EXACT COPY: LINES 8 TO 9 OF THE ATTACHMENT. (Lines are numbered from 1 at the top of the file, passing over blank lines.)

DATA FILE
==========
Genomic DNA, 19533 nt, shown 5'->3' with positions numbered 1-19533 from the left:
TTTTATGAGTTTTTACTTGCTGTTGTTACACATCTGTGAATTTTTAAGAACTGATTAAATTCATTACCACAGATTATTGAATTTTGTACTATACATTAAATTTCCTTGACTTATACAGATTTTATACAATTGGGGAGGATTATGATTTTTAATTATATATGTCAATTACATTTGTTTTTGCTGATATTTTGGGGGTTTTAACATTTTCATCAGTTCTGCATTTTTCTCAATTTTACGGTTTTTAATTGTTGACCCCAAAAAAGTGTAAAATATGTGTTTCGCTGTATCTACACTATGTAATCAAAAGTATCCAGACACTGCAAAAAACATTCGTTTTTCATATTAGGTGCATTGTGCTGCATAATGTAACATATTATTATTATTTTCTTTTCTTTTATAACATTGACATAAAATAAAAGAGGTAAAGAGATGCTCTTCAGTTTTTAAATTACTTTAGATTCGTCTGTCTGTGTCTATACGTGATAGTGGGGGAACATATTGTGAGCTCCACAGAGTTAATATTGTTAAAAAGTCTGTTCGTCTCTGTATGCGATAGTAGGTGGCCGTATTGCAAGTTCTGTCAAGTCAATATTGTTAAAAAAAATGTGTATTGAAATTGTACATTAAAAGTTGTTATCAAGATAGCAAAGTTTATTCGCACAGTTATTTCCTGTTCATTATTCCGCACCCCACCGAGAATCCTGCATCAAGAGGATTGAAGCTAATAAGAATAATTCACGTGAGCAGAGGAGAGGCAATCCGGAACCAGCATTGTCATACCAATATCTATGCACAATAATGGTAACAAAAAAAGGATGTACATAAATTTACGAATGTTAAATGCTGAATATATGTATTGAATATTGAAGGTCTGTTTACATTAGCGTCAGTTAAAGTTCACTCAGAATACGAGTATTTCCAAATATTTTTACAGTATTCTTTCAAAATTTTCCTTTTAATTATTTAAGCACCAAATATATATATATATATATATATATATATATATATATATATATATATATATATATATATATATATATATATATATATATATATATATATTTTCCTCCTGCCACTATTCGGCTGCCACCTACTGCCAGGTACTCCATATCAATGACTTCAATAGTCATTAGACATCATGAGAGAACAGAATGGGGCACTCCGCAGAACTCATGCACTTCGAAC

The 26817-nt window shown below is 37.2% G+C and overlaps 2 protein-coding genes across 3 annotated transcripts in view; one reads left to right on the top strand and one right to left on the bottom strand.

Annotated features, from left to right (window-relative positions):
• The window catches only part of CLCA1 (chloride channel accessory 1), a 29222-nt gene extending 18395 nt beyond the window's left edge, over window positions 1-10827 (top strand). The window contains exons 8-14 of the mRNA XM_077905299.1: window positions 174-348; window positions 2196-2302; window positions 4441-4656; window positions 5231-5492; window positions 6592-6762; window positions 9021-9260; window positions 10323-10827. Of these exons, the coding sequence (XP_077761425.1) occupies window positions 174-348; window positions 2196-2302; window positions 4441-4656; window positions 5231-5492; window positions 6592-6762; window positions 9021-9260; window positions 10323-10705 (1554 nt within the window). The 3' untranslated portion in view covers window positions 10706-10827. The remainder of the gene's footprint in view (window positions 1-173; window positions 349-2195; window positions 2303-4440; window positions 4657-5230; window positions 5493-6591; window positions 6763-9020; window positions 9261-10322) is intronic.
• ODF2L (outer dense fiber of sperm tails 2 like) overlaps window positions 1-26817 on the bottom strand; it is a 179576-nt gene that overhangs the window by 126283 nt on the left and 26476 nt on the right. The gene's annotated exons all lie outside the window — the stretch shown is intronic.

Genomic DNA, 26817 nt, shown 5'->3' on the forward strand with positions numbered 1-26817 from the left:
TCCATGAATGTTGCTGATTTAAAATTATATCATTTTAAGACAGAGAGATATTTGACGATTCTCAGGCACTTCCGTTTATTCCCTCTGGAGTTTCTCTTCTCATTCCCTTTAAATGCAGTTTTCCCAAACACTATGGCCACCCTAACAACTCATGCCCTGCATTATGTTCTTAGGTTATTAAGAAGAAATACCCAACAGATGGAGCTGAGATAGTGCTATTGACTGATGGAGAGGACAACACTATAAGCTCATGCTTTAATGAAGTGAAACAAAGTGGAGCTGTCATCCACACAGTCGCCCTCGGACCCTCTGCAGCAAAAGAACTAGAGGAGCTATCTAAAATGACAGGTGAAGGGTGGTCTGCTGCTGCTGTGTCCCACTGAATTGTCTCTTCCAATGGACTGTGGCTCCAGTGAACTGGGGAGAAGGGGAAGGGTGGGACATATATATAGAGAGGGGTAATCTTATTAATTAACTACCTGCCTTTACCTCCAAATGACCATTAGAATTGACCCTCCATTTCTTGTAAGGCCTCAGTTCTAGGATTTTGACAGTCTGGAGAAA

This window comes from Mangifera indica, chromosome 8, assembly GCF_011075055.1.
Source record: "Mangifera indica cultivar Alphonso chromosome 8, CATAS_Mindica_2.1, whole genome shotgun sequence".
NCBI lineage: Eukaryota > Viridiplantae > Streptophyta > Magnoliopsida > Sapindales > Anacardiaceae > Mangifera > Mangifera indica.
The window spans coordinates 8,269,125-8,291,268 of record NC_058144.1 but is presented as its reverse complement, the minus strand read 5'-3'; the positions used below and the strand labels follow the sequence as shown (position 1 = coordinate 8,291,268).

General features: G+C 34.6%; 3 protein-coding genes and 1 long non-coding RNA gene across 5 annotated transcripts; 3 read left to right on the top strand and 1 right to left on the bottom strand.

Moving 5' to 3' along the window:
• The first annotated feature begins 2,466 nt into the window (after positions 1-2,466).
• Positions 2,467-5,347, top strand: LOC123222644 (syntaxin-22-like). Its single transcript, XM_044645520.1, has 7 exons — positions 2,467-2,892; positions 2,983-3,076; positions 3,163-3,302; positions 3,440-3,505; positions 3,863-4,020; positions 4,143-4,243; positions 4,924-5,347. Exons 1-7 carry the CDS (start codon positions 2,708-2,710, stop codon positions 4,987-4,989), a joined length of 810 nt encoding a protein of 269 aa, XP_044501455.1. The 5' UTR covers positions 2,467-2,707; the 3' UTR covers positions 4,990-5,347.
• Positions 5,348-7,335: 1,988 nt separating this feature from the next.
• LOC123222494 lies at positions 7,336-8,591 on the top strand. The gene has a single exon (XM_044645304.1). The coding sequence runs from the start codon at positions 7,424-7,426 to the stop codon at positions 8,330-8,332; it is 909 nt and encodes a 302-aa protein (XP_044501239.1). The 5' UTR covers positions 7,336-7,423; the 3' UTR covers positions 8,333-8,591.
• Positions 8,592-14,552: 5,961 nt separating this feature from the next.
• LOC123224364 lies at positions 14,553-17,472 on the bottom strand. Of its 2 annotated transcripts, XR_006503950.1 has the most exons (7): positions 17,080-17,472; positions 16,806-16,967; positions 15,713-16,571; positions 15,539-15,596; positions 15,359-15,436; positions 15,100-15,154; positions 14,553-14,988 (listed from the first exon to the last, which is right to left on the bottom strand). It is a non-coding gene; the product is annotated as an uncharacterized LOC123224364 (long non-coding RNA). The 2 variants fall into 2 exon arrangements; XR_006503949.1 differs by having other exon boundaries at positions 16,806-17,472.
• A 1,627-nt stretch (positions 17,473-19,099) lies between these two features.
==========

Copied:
TCCATGAATGTTGCTGATTTAAAATTATATCATTTTAAGACAGAGAGATATTTGACGATTCTCAGGCACTTCCGTTTATTCCCTCTGGAGTTTCTCTTCTCATTCCCTTTAAATGCAGTTTTCCCAAACACTATGGCCACCCTAACAACTCATGCCCTGCATTATGTTCTTAGGTTATTAAGAAGAAATACCCAACAGATGGAGCTGAGATAGTGCTATTGACTGATGGAGAGGACAACACTATAAGCTCATGCTTTAATGAAGTGAAACAAAGTGGAGCTGTCATCCACACAGTCGCCCTCGGACCCTCTGCAGCAAAAGAACTAGAGGAGCTATCTAAAATGACAGGTGAAGGGTGGTCTGCTGCTGCTGTGTCCCACTGAATTGTCTCTTCCAATGGACTGTGGCTCCAGTGAACTGGGGAGAAGGGGAAGGGTGGGACATATATATAGAGAGGGGTAATCTTATTAATTAACTACCTGCCTTTACCTCCAAATGACCATTAGAATTGACCCTCCATTTCTTGTAAGGCCTCAGTTCTAGGATTTTGACAGTCTGGAGAAA

This window comes from Mangifera indica, chromosome 8, assembly GCF_011075055.1.